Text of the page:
Wednesday, July 25, 2012
Finding topics for weekly blog posts should not be much of a problem in a country in which political folly is continuous, public turpitude habitual, and really sensational gun slaughter reliably occasional. The trick is to find a topic that one would actually enjoy writing about. Such a topic has occurred to me, but I am not sure it has reader appeal, also known as “legs”. So I turned to my son Richard for advice. Some of you will perhaps remember that Richard’s blog “A Brooklynite on the Ice”, or “Antarcticiana,” inspired me to begin in the first place, a hundred and fifty-seven essays ago. In recent weeks “Antarcticiana” has been a little thin—a circumstance explained by the fact that its bloguiste is quite busy preparing to get married. But he was able to find a little time to give me some advice.
His encouragement to proceed with my proposed topic was emphatic though oblique. He actually didn’t have much interest in the topic one way or the other. But that was his point. In the kindest possible way he explained to me the vulgar error of thinking that any blog could actually be written for an audience. Clearly, it is written for the bloguiste.
In the last decades of my active career I spun various fantasies about how I would spend my time in retirement. I have spent it in fact writing books, hanging out with my grandkids, travelling to pleasant places, and watching several seasons’ episodes of “Breaking Bad”; but I had various other schemes in imagination. One of them was that I could return with a focused application to some amateur interests in the graphic arts—letterpress printing and book-binding in particular. With this vague goal in mind I bought up over the years on eBay, in the good old days when it was still interesting, a certain number of noble but humiliated old books, volumes rendered cheap because of their sad physical condition. I would set up a retirement book hospital in which I might nurse them back to health. I carefully stored them in crates, put them into the deep storage of the press’s lumber room, and generally forgot about them.
Well, this summer, as regular readers will know, I set out on some deep cleaning of the pressroom—an initiative that remains “in progress” as I write. Part of the progress was to get down to a fairly early archaeological level in the lumber room. There I re-discovered some of the crates of old books alluded to above. An impulse stirred within my breast; I feel moved to try to rescue at least a few of them. It then occurred to me that I might write a little about it as I did it, since the unusually cultivated readers of “Gladly Lerne” were bound to be fascinated by the project. It was this irrelevance that was gently exposed by my son Rich. All that matters is that I am fascinated by it.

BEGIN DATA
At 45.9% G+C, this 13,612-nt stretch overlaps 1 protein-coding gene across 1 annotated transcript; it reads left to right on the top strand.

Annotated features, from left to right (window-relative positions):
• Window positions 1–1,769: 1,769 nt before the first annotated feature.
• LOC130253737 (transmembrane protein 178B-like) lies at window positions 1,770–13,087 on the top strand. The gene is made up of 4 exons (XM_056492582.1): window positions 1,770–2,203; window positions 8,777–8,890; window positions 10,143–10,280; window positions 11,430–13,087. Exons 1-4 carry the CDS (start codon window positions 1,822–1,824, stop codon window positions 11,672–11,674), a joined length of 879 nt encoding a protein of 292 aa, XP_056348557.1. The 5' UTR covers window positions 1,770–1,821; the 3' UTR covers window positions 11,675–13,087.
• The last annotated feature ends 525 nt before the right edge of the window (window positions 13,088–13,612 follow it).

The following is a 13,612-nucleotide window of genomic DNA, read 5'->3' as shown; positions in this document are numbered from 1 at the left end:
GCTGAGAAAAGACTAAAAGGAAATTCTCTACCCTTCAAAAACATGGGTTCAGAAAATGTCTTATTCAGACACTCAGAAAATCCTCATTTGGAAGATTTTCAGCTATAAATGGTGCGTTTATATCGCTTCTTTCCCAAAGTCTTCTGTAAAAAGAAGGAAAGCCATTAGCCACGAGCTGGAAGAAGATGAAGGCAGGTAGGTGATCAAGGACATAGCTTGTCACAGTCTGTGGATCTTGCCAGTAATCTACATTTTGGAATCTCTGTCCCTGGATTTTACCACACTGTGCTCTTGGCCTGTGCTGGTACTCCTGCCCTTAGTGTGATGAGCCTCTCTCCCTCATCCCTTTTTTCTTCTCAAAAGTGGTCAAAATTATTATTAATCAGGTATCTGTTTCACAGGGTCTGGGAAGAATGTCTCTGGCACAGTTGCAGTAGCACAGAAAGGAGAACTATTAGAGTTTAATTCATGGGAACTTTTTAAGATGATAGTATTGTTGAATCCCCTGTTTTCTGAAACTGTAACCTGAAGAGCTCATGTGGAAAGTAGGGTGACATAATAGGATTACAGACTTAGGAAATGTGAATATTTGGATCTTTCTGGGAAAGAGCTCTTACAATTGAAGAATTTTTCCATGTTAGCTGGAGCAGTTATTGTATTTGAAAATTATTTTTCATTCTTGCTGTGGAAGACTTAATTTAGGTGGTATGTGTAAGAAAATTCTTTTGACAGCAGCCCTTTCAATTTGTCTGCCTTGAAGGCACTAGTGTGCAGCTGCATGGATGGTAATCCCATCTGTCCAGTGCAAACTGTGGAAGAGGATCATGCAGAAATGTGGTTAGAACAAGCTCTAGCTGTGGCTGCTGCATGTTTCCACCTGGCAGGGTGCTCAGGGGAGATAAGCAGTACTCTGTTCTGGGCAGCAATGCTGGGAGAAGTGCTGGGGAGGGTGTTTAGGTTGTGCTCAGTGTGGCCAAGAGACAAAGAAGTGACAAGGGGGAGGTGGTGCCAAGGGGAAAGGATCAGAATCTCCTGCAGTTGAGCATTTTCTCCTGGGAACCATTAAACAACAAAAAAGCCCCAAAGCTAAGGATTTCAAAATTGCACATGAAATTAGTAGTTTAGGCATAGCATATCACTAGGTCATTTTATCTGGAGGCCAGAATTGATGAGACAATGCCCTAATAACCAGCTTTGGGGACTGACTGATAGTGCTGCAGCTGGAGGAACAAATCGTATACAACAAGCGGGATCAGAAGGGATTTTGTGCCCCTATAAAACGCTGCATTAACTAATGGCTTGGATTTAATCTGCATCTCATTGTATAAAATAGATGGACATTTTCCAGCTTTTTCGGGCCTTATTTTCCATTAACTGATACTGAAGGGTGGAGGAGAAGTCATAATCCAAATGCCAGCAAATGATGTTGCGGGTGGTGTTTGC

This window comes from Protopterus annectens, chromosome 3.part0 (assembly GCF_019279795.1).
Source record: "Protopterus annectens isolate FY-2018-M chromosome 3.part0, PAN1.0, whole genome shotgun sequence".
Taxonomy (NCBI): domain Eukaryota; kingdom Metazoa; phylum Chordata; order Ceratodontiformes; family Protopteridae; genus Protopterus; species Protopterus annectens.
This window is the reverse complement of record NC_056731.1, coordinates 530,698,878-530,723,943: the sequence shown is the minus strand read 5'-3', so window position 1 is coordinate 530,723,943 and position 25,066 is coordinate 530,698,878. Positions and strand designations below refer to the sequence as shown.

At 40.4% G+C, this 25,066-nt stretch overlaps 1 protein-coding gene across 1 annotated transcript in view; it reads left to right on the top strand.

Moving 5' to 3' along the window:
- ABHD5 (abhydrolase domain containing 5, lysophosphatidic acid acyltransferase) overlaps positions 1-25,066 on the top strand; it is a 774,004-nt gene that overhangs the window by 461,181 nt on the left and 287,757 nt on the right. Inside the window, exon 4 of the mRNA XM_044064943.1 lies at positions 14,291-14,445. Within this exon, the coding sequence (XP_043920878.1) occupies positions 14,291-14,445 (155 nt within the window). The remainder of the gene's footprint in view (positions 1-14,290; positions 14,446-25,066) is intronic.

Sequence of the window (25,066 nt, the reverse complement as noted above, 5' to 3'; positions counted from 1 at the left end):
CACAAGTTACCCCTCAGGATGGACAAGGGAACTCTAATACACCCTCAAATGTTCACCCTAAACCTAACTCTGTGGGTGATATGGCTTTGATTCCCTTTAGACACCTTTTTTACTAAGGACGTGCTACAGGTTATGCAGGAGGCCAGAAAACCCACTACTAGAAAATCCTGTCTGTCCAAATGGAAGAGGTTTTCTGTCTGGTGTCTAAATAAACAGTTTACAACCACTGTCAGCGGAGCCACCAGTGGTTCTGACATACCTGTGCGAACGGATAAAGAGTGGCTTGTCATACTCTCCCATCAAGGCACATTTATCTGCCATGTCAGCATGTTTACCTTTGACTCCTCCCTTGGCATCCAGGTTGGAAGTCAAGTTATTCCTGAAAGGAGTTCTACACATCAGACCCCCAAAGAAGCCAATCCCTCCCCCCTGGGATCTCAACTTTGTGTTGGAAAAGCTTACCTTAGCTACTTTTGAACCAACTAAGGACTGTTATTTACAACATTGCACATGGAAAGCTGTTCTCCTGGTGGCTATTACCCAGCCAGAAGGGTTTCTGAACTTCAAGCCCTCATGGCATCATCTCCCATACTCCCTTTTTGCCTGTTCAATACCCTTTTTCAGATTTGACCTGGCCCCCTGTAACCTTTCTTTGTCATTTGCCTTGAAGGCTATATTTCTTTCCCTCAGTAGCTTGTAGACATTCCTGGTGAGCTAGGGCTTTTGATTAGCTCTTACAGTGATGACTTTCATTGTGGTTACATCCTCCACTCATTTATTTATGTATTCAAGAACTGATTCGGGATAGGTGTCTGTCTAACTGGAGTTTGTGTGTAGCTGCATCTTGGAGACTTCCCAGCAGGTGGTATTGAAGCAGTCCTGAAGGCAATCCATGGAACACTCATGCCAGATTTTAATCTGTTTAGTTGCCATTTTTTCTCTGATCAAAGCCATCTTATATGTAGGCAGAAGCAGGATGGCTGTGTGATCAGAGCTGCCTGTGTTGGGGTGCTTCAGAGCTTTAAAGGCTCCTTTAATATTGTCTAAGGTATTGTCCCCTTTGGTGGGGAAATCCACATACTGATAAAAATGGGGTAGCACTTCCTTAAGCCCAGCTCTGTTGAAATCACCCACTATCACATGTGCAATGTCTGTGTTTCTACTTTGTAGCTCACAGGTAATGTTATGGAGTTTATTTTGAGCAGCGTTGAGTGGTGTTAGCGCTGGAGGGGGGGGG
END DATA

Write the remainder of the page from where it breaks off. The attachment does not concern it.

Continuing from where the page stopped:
The first volumes I encountered—abusively misplaced among a crate of reglet—are a once famous edition of Milton’s Paradise Lost. Specifically they are the two volumes of the seventh edition (1770) of the great “Thomas Newton’s Milton”, the first edition of which appeared in 1749. Like most editions of Newton’s work, this one is beautifully printed. The text of the poem is generously leaded for easy reading, though it generally takes up only about a third of the lavishly and learnedly annotated pages. The beautiful old full calf binding is ruinous. Each volume has a detached front board and a dangling back one. The boards look pretty good, but the backs of both volumes are seriously decayed, particularly that of the second. The text block of the second volume is broken through about midway (between pages 306 and 307, near the end of Book Ten). I am now proposing to dismantle the books, separate and repair the signatures, resew them on tapes (they are now on cords), and rebind them in leather. The backs must be scrapped entirely. It is just possible that I can save and reuse the original calf boards. We’ll have to see. Not everybody knows how books were made, and the old techniques are intrinsically interesting. So I plan now and again to post an illustrated essay showing the evolving process which, with luck, I might complete in a leisurely fashion over a year.
There are plenty of rich incidental topics here: Milton, Paradise Lost, the learned editor Thomas Newton, George Vertue (the engraver of the portrait in the first volume), Hayman and Müller (the painter and engraver, respectively, of the splendid illustrations), Sir John Ingilby (the original owner of the books). Occasional posts concerning them are sure to fascinate
you me. I can express the same hope that Milton had for his epic:
that I fit audience find, though few.